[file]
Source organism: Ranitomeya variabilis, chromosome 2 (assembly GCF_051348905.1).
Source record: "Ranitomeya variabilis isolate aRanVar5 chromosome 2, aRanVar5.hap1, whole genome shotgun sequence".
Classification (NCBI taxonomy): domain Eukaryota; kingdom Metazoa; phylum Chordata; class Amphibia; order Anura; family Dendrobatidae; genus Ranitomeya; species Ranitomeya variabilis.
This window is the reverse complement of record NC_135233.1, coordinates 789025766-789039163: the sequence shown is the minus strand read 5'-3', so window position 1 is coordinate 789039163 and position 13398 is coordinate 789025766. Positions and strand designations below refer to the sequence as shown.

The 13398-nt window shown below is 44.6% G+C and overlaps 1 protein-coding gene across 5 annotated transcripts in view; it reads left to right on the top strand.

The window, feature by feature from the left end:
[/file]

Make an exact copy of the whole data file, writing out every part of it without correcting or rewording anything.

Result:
Source organism: Ranitomeya variabilis, chromosome 2 (assembly GCF_051348905.1).
Source record: "Ranitomeya variabilis isolate aRanVar5 chromosome 2, aRanVar5.hap1, whole genome shotgun sequence".
Classification (NCBI taxonomy): domain Eukaryota; kingdom Metazoa; phylum Chordata; class Amphibia; order Anura; family Dendrobatidae; genus Ranitomeya; species Ranitomeya variabilis.
This window is the reverse complement of record NC_135233.1, coordinates 789025766-789039163: the sequence shown is the minus strand read 5'-3', so window position 1 is coordinate 789039163 and position 13398 is coordinate 789025766. Positions and strand designations below refer to the sequence as shown.

The 13398-nt window shown below is 44.6% G+C and overlaps 1 protein-coding gene across 5 annotated transcripts in view; it reads left to right on the top strand.

The window, feature by feature from the left end: